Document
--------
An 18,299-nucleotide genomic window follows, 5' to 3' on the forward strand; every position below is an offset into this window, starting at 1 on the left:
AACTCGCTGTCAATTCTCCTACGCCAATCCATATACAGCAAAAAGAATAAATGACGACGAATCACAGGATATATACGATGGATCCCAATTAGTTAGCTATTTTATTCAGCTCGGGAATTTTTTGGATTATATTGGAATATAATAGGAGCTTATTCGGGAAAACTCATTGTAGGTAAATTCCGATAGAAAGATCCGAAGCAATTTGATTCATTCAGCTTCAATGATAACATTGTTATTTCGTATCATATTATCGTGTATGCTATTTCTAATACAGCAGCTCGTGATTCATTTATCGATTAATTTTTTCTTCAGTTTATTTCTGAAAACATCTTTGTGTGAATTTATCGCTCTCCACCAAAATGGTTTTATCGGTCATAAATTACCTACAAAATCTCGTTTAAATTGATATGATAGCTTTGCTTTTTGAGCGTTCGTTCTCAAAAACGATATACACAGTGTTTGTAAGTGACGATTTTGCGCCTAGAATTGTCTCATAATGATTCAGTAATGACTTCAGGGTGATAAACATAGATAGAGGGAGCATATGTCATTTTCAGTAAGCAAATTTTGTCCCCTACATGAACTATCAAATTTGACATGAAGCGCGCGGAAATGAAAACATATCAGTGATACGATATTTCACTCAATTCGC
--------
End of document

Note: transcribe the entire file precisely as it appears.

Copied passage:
An 18,299-nucleotide genomic window follows, 5' to 3' on the forward strand; every position below is an offset into this window, starting at 1 on the left:
AACTCGCTGTCAATTCTCCTACGCCAATCCATATACAGCAAAAAGAATAAATGACGACGAATCACAGGATATATACGATGGATCCCAATTAGTTAGCTATTTTATTCAGCTCGGGAATTTTTTGGATTATATTGGAATATAATAGGAGCTTATTCGGGAAAACTCATTGTAGGTAAATTCCGATAGAAAGATCCGAAGCAATTTGATTCATTCAGCTTCAATGATAACATTGTTATTTCGTATCATATTATCGTGTATGCTATTTCTAATACAGCAGCTCGTGATTCATTTATCGATTAATTTTTTCTTCAGTTTATTTCTGAAAACATCTTTGTGTGAATTTATCGCTCTCCACCAAAATGGTTTTATCGGTCATAAATTACCTACAAAATCTCGTTTAAATTGATATGATAGCTTTGCTTTTTGAGCGTTCGTTCTCAAAAACGATATACACAGTGTTTGTAAGTGACGATTTTGCGCCTAGAATTGTCTCATAATGATTCAGTAATGACTTCAGGGTGATAAACATAGATAGAGGGAGCATATGTCATTTTCAGTAAGCAAATTTTGTCCCCTACATGAACTATCAAATTTGACATGAAGCGCGCGGAAATGAAAACATATCAGTGATACGATATTTCACTCAATTCGC